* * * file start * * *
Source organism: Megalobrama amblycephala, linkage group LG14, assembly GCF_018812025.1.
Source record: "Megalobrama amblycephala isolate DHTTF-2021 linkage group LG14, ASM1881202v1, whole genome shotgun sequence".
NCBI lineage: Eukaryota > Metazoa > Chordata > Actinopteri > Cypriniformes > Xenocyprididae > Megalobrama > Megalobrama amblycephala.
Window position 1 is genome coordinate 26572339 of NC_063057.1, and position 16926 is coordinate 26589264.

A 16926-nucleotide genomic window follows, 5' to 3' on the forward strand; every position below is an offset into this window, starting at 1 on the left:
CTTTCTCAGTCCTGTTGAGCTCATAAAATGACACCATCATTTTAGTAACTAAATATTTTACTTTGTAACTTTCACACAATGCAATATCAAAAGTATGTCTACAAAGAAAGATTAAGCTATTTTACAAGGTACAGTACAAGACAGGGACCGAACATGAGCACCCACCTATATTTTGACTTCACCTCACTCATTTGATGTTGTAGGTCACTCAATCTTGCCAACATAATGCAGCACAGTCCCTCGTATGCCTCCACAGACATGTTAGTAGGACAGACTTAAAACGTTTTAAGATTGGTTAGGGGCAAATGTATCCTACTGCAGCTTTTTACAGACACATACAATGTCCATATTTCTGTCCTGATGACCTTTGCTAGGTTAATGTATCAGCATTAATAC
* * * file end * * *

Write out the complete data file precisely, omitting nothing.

Source organism: Megalobrama amblycephala, linkage group LG14, assembly GCF_018812025.1.
Source record: "Megalobrama amblycephala isolate DHTTF-2021 linkage group LG14, ASM1881202v1, whole genome shotgun sequence".
NCBI lineage: Eukaryota > Metazoa > Chordata > Actinopteri > Cypriniformes > Xenocyprididae > Megalobrama > Megalobrama amblycephala.
Window position 1 is genome coordinate 26572339 of NC_063057.1, and position 16926 is coordinate 26589264.

A 16926-nucleotide genomic window follows, 5' to 3' on the forward strand; every position below is an offset into this window, starting at 1 on the left:
CTTTCTCAGTCCTGTTGAGCTCATAAAATGACACCATCATTTTAGTAACTAAATATTTTACTTTGTAACTTTCACACAATGCAATATCAAAAGTATGTCTACAAAGAAAGATTAAGCTATTTTACAAGGTACAGTACAAGACAGGGACCGAACATGAGCACCCACCTATATTTTGACTTCACCTCACTCATTTGATGTTGTAGGTCACTCAATCTTGCCAACATAATGCAGCACAGTCCCTCGTATGCCTCCACAGACATGTTAGTAGGACAGACTTAAAACGTTTTAAGATTGGTTAGGGGCAAATGTATCCTACTGCAGCTTTTTACAGACACATACAATGTCCATATTTCTGTCCTGATGACCTTTGCTAGGTTAATGTATCAGCATTAATAC